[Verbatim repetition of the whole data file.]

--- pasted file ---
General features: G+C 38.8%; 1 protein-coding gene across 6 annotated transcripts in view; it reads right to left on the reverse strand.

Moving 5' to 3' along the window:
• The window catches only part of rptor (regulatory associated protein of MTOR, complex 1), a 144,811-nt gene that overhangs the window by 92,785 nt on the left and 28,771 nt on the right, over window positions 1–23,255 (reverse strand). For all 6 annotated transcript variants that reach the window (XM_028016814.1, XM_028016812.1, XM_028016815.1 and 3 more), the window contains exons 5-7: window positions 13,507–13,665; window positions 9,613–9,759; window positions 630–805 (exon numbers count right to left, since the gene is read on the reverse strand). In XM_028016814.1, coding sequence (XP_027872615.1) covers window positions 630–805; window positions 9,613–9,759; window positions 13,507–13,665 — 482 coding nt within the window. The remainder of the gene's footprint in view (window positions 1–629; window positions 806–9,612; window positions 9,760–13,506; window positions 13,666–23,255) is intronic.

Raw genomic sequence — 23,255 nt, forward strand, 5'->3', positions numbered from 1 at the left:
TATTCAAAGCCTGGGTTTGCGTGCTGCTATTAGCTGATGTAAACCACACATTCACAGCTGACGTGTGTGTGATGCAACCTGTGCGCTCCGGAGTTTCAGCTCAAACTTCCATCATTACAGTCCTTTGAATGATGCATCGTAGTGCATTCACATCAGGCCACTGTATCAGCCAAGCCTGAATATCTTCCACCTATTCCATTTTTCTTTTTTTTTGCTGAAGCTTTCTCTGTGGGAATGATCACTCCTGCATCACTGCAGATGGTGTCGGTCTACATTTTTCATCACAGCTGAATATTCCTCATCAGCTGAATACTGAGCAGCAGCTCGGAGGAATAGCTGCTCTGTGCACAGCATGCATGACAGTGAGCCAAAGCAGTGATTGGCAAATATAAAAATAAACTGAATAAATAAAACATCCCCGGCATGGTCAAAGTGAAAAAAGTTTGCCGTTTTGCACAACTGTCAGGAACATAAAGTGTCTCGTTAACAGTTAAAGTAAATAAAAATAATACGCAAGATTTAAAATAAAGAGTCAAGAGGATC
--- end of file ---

General features: G+C 38.8%; 1 protein-coding gene across 6 annotated transcripts in view; it reads right to left on the reverse strand.

Moving 5' to 3' along the window:
• The window catches only part of rptor (regulatory associated protein of MTOR, complex 1), a 144,811-nt gene that overhangs the window by 92,785 nt on the left and 28,771 nt on the right, over window positions 1–23,255 (reverse strand). For all 6 annotated transcript variants that reach the window (XM_028016814.1, XM_028016812.1, XM_028016815.1 and 3 more), the window contains exons 5-7: window positions 13,507–13,665; window positions 9,613–9,759; window positions 630–805 (exon numbers count right to left, since the gene is read on the reverse strand). In XM_028016814.1, coding sequence (XP_027872615.1) covers window positions 630–805; window positions 9,613–9,759; window positions 13,507–13,665 — 482 coding nt within the window. The remainder of the gene's footprint in view (window positions 1–629; window positions 806–9,612; window positions 9,760–13,506; window positions 13,666–23,255) is intronic.

Raw genomic sequence — 23,255 nt, forward strand, 5'->3', positions numbered from 1 at the left:
TATTCAAAGCCTGGGTTTGCGTGCTGCTATTAGCTGATGTAAACCACACATTCACAGCTGACGTGTGTGTGATGCAACCTGTGCGCTCCGGAGTTTCAGCTCAAACTTCCATCATTACAGTCCTTTGAATGATGCATCGTAGTGCATTCACATCAGGCCACTGTATCAGCCAAGCCTGAATATCTTCCACCTATTCCATTTTTCTTTTTTTTTGCTGAAGCTTTCTCTGTGGGAATGATCACTCCTGCATCACTGCAGATGGTGTCGGTCTACATTTTTCATCACAGCTGAATATTCCTCATCAGCTGAATACTGAGCAGCAGCTCGGAGGAATAGCTGCTCTGTGCACAGCATGCATGACAGTGAGCCAAAGCAGTGATTGGCAAATATAAAAATAAACTGAATAAATAAAACATCCCCGGCATGGTCAAAGTGAAAAAAGTTTGCCGTTTTGCACAACTGTCAGGAACATAAAGTGTCTCGTTAACAGTTAAAGTAAATAAAAATAATACGCAAGATTTAAAATAAAGAGTCAAGAGGATC